ChromosomeK is an interactive tool to extract quantitative measurements from bioimages featuring chromosomes or other ridge-like objects (see Figure 1A) in a fast and reproducible way. The method implements an open variant of parametric active contours and is therefore interactive. It allows the user to quantify the length of chromosomes and to annotate the relative position of the centromere to the chromosome extremes (see Figure 1B). ChromosomeK is implemented as a plug-in for ImageJ, which is a free open-source multiplatform Java image-processing software. The plug-in is independent of any imaging hardware and, thanks to ImageJ, any common file format may be used as input. The output of the annotation program is provided in a standard format to allow for further data processing.
Figure 1. Outline of ChromosomeK capabilities.
The software provided here is a plugin for ImageJ, a general purpose image-processing and image-analysis package. ImageJ has a public domain licence; it runs on several plateforms: Unix, Linux, Windows, Mac OS 9 and Mac OS X. It doesn't take more than a couple of minutes to install.
To install the plugin download the ChromosomeK.jar file and put it in the plugins folder of ImageJ (ImageJ/plugins/). ChromosomeK also requires some external libraries that have been regrouped in the following archive file. The archive should be uncompressed, and the elements it contains should be placed into the jars folder of the plugins folder of ImageJ (ImageJ/plugins/jars/).
The plugin can be started from the Plugins tab of the ImageJ menu (see Figure 2).
Figure 2. ImageJ plugin menu featuring ChromosomeK.
The plug-in requires at least one open image at launch. All image types are accepted, but the processing will be performed on the luminance channel in the case of RGB Color images. In the case of a RGB Stack or a HSB Stack, the processing will be performed on the current channel instead. In the case of 8-bit Color images, the underlying color indices will be treated as intensity value.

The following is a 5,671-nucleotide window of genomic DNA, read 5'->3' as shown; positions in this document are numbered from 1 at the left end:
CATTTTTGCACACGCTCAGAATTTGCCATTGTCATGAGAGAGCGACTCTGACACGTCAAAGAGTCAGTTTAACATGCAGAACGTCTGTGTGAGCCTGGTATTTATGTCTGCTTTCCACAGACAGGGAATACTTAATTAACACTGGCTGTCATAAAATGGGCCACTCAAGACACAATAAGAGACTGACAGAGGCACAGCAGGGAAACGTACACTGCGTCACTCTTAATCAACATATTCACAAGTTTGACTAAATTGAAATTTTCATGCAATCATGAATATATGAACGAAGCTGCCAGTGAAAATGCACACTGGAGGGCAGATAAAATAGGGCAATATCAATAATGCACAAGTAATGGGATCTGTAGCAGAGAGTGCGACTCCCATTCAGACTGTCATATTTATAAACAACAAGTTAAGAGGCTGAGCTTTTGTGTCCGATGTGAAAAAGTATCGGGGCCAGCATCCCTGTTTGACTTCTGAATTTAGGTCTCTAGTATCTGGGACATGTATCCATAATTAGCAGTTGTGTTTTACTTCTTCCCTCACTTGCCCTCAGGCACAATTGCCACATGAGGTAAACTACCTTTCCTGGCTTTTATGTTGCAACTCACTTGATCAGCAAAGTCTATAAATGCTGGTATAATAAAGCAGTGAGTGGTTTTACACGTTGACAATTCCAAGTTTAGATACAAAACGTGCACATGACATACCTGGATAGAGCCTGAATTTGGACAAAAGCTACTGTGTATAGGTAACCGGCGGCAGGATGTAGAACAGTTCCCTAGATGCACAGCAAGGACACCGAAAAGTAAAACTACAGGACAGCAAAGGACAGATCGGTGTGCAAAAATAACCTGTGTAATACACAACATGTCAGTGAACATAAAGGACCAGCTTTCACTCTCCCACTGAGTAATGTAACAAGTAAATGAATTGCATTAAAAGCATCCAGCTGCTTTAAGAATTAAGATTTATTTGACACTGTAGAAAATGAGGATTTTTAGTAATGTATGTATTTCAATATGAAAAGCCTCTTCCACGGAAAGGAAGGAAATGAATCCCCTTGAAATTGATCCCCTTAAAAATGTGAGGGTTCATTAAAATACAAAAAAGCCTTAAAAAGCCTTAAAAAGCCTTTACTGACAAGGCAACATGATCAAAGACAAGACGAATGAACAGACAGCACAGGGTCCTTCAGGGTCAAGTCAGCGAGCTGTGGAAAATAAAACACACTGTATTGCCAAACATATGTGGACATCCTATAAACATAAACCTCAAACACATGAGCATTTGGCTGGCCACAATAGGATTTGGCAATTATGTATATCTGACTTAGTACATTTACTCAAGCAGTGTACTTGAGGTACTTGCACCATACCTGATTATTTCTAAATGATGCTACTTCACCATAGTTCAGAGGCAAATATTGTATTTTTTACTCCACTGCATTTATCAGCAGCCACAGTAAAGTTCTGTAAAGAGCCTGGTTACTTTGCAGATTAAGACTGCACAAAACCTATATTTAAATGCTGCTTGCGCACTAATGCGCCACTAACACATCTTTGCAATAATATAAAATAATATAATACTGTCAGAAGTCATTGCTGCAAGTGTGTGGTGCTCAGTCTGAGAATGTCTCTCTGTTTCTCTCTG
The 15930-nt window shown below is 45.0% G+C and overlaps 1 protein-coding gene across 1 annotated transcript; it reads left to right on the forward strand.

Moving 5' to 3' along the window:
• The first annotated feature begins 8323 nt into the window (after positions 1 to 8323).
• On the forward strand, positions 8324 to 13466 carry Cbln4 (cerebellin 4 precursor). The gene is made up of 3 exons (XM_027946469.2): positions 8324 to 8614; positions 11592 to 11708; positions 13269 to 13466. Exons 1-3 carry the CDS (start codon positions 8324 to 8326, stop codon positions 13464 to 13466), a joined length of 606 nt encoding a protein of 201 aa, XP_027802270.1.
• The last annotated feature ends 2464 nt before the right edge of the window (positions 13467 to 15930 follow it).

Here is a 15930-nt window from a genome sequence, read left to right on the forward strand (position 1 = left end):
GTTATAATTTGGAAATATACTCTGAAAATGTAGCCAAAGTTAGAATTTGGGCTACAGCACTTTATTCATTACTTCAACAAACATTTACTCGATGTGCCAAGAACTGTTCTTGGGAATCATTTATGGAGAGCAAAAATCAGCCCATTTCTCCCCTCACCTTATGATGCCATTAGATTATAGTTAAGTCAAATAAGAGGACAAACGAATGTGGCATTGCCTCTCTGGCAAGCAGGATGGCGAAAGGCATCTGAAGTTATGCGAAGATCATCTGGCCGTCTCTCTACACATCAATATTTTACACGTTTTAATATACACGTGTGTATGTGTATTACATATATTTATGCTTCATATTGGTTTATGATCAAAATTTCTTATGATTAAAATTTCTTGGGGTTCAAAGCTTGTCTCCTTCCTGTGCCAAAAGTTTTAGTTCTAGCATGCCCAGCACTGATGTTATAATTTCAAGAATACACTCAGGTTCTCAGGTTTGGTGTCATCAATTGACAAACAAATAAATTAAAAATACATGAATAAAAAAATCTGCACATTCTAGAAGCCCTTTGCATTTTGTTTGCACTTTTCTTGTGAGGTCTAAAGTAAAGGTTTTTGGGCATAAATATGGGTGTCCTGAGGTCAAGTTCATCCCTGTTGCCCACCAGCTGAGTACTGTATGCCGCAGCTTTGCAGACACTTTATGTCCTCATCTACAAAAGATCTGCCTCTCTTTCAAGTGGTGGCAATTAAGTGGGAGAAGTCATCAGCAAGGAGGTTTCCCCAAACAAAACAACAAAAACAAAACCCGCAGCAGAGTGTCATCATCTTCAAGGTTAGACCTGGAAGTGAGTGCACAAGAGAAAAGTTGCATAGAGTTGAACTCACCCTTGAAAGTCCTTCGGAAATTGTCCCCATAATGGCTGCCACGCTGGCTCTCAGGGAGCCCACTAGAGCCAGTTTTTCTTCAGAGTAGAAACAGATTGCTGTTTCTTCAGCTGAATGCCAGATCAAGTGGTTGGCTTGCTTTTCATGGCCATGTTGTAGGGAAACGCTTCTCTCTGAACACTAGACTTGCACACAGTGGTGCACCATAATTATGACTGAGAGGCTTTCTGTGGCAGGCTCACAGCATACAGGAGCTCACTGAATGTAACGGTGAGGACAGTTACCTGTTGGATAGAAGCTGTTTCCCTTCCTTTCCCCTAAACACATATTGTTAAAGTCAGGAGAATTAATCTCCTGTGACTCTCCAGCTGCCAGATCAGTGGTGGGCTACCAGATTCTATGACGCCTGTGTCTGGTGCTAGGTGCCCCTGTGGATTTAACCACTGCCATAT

At launch, the menu window will appear (see Figure 3) and a new icon will be added to the ImageJ toolbar (see Figure 4). The ChromosomeK tool has to be selected to use ChromosomeK. While annotating the chromosomes, the user can hence play with all available ImageJ tools available on the toolbar and then simply return to ChromosomeK by clicking the plugin's icon. The menu windows informs the user on the image that ChromosomeK is working on (Image name), and contains informations on how to annotate the chromosomes.
Figure 3. ChromosomeK menu.
Figure 4. ImageJ toolbar upon launching ChromosomeK.
The annotation process can either be started from scratch, or ChromosomeK results from a previous annotation can be loaded. In the latter case, the Load data button can be clicked (see Figure 5A) in order to open a dialog window (see Figure 5B) from which existing annotation (XML file) can be loaded. As a result, traces contained in the annotation file are automatically traced on the active image (see Figure 5C). These existing annotations can be further modified or deleted, and new ones can be added.
Figure 5. Loading existing data.
To annotate a chromosome, its two extremities must be selected by the user. In order to add a marker to a chromosome extremity, the user must press the SHIFT key and left click. A cross which color matches ImageJ's currently selected color in the point tool will be added at the click's location (see Figure 6). The marker can be deleted by pressing the ALT key and left-clicking on it.
Figure 6. Adding a marker.
Once a marker has been placed, upon the addition of a second one a trace will automatically be drawn between the two markers (see Figure 7) and a new toolbar will appear instead of the ImageJ tooldbar (see Figure 8). The trace is composed of three points: the two extremities defined by the user, and a third one in the middle of the curve. While the two extreme points are fixed, the middle one can be dragged by selecting the move tool (see Figure 9 and toolbar description below). As a result, the curve joining the point can be adapted to coarsely fit the chromosome's shape.